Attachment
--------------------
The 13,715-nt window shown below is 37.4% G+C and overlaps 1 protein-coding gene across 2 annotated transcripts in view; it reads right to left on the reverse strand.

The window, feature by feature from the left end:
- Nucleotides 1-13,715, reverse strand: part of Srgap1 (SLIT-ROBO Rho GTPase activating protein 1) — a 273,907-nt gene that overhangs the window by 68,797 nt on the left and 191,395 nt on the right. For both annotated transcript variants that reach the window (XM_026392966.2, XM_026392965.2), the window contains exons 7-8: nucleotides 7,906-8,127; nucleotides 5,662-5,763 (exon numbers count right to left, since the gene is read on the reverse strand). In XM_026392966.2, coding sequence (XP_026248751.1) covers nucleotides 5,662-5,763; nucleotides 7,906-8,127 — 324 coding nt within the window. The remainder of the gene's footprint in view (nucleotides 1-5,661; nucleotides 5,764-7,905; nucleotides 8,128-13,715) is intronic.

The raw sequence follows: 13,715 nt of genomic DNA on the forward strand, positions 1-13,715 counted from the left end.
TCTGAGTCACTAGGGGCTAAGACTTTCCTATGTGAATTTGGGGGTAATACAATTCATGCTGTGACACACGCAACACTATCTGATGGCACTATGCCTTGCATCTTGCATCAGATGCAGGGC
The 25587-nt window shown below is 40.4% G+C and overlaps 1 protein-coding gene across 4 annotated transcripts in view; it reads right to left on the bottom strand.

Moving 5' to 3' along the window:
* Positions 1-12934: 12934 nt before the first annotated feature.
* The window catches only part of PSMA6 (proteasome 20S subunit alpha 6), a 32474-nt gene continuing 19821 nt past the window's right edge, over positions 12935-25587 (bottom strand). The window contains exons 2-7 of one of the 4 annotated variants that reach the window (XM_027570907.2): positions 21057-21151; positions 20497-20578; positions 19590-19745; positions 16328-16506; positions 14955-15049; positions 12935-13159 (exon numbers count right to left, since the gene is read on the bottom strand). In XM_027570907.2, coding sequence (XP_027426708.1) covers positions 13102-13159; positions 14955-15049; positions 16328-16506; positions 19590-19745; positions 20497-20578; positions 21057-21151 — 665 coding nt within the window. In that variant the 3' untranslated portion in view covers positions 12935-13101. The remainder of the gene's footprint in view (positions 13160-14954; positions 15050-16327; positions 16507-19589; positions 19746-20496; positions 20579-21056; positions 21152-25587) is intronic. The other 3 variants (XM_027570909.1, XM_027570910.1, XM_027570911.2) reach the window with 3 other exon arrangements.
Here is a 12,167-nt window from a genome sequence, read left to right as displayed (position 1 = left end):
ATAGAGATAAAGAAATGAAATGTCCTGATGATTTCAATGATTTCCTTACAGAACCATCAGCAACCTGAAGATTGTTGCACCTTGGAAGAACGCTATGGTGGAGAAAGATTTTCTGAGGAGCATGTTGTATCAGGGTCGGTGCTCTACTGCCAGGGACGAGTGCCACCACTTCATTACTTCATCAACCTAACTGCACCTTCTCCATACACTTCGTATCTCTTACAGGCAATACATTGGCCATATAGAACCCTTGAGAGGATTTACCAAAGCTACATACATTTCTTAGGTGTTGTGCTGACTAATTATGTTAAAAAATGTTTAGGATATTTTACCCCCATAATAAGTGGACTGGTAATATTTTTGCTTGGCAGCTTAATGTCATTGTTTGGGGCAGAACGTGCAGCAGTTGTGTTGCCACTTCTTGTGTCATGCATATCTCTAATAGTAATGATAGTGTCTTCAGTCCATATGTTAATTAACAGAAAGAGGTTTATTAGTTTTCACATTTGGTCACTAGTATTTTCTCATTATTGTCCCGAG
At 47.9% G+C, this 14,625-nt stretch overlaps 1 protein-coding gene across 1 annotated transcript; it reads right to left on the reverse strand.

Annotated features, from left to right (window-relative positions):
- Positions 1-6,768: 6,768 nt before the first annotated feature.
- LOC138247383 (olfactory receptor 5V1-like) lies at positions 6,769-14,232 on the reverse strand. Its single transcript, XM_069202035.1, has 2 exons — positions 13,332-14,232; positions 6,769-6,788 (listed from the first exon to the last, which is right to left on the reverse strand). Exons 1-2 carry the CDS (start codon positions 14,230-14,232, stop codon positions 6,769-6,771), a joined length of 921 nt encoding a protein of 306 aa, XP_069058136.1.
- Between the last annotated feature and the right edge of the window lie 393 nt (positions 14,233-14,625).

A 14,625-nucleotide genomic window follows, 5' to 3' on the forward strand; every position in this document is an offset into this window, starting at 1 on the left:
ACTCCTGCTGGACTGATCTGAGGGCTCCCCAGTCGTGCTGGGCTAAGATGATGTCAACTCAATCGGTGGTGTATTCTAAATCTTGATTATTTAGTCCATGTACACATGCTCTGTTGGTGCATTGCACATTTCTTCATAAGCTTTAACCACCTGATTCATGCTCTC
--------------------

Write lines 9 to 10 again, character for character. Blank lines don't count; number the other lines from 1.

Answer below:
* The window catches only part of PSMA6 (proteasome 20S subunit alpha 6), a 32474-nt gene continuing 19821 nt past the window's right edge, over positions 12935-25587 (bottom strand). The window contains exons 2-7 of one of the 4 annotated variants that reach the window (XM_027570907.2): positions 21057-21151; positions 20497-20578; positions 19590-19745; positions 16328-16506; positions 14955-15049; positions 12935-13159 (exon numbers count right to left, since the gene is read on the bottom strand). In XM_027570907.2, coding sequence (XP_027426708.1) covers positions 13102-13159; positions 14955-15049; positions 16328-16506; positions 19590-19745; positions 20497-20578; positions 21057-21151 — 665 coding nt within the window. In that variant the 3' untranslated portion in view covers positions 12935-13101. The remainder of the gene's footprint in view (positions 13160-14954; positions 15050-16327; positions 16507-19589; positions 19746-20496; positions 20579-21056; positions 21152-25587) is intronic. The other 3 variants (XM_027570909.1, XM_027570910.1, XM_027570911.2) reach the window with 3 other exon arrangements.
Here is a 12,167-nt window from a genome sequence, read left to right as displayed (position 1 = left end):